The company had its origins in the activities of the Walker family who commenced making Blue Lias lime on their own land at Newbold and New Bilton. The first public company was the Rugby Lias Lime & Cement Company Ltd., founded in 1862. Production of Portland cement in the true sense began in 1870. The company was reconstituted as the Rugby Portland Cement Company Ltd. in 1872. The Walker family continued as a driving force within the company until 1925. Despite attempts to keep up with the technology of the industry, including installing rotary kilns, the company found it difficult to compete and by the 1930s, like many other small operations, was on the verge of extinction.
New capital was injected when Halford Reddish took control, and the bounce-back of the industry from 1935 onward provided the launching platform for an aggressive expansion. Four plants were acquired: Southam in 1934, Rochester in 1937, Gillingham in 1939 and Stockton in 1945. The first two were immediately rebuilt with up-to-date wet process technology. The latter two, which competed with Rochester and Southam respectively, were immediately shut down. This left the company in a condition for easy profitability in the post-war boom. The company began overseas ventures in the West Indies and Australia. After a period of loose co-operation with Eastwood's (Barrington, Lewes and South Ferriby), Rugby bought out their cement operations in 1962, giving the company a broader geographical spread across England. Eastwoods' non-cement operations (mainly brick making) were sold to Redland. Finally, a similarly loose associate, Chinnor, was acquired in 1963.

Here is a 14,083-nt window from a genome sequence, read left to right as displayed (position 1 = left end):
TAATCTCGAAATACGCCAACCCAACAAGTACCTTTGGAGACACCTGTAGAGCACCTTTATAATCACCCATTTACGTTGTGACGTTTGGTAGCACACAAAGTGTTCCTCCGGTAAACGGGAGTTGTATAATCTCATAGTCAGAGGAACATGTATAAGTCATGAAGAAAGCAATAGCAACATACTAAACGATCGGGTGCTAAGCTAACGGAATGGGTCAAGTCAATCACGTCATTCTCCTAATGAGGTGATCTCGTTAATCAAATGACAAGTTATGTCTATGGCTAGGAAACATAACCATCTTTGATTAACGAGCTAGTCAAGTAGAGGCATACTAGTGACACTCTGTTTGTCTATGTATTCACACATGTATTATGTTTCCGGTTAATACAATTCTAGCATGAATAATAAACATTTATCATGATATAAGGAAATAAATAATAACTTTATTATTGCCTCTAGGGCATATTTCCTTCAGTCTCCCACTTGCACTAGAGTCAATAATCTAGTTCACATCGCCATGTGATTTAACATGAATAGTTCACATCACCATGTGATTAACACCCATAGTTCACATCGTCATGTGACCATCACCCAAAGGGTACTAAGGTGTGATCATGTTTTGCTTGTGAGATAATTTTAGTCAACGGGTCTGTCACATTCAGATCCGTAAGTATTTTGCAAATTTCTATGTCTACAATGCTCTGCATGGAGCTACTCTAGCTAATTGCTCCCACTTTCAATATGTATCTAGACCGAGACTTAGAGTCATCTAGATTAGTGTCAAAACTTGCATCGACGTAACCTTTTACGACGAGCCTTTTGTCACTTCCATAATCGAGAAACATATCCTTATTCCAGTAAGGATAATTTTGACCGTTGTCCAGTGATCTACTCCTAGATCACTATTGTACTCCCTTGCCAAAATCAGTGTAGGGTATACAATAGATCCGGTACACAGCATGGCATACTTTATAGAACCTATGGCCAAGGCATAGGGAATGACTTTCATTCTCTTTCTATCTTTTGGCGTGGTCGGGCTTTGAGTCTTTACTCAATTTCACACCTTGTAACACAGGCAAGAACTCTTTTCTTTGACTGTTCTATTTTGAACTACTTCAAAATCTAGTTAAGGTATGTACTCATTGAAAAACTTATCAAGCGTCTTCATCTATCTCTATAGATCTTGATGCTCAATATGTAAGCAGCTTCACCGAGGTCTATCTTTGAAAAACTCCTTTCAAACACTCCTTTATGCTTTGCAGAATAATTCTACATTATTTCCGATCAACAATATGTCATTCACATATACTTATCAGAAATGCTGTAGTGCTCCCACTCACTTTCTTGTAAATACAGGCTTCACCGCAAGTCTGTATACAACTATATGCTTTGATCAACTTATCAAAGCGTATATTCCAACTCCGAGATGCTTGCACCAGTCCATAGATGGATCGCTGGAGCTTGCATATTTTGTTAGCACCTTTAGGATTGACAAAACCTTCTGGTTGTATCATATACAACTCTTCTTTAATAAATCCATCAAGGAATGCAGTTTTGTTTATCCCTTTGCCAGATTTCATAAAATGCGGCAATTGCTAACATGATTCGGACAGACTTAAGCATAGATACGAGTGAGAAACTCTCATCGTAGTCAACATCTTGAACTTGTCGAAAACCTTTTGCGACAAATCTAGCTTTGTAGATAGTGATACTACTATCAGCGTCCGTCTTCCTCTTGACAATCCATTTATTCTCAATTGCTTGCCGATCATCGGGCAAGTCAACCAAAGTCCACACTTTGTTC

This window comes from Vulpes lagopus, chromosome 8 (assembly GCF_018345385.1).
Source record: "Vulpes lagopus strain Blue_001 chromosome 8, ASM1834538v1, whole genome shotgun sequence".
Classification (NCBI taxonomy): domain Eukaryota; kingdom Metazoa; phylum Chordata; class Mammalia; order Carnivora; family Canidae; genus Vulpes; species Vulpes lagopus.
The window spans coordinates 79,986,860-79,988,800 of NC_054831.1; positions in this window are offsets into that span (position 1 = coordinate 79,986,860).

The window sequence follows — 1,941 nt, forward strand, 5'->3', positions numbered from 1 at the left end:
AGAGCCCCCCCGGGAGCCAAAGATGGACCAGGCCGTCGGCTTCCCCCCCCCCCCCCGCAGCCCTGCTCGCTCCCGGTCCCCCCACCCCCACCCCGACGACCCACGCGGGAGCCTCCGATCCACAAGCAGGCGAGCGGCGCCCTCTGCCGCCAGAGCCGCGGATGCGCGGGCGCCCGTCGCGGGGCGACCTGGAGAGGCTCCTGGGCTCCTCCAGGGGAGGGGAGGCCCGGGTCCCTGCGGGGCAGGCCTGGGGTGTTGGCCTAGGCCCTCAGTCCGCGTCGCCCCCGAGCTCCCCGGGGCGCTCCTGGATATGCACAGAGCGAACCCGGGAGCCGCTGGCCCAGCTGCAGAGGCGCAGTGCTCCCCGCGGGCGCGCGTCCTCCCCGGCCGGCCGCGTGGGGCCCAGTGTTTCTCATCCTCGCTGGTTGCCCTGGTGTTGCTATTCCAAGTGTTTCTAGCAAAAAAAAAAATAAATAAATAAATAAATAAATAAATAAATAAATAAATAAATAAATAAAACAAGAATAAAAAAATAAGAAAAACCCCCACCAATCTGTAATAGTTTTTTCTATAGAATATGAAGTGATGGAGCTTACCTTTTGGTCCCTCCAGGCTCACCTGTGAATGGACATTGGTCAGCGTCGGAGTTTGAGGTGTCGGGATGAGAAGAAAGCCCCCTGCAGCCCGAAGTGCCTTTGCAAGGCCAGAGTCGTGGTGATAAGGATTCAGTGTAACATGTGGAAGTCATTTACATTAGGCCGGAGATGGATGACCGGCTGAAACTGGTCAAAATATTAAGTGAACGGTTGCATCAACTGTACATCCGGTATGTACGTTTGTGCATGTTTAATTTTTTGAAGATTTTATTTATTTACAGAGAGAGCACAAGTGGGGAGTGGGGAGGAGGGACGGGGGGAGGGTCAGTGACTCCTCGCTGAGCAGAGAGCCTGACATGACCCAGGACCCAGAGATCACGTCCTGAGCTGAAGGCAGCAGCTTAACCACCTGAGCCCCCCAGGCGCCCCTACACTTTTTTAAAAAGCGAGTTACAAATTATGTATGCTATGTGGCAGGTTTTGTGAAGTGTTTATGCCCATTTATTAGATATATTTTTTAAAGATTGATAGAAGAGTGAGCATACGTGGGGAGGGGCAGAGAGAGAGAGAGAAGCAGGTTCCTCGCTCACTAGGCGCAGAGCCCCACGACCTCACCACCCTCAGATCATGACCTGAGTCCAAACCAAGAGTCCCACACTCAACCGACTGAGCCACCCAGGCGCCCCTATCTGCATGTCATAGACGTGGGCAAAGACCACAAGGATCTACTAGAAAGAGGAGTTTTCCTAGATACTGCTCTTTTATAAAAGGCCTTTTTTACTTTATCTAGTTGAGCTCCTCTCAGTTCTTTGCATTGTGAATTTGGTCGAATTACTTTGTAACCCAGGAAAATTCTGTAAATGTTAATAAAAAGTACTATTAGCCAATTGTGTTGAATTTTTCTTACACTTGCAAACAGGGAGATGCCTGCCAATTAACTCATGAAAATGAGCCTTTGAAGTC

A first venture into energy-efficient cement production began with the Lepol kiln 2 at South Ferriby in 1967. With the post 1973 turn-down, the company adopted semi-wet processes at Rochester and Southam. The small Lewes plant was shut down in 1981 and Chinnor in 1999. In the 1990s, the up-rating of the Rugby plant was planned.
In 2000, the company was taken over by RMC (Ready Mixed Concrete) who were at that time expanding their interests in cement manufacture. They immediately shut down the Rochester and Southam plants while commissioning the up-rated Rugby plant. In 2005, RMC was taken over by the world's No 3 cement manufacturer CEMEX (Cementos Mexicanos), and Barrington was closed in 2008, leaving only Rugby and South Ferriby operational. A large import terminal has been built on the Thames.
John Frearson is preparing an official history of Rugby Cement.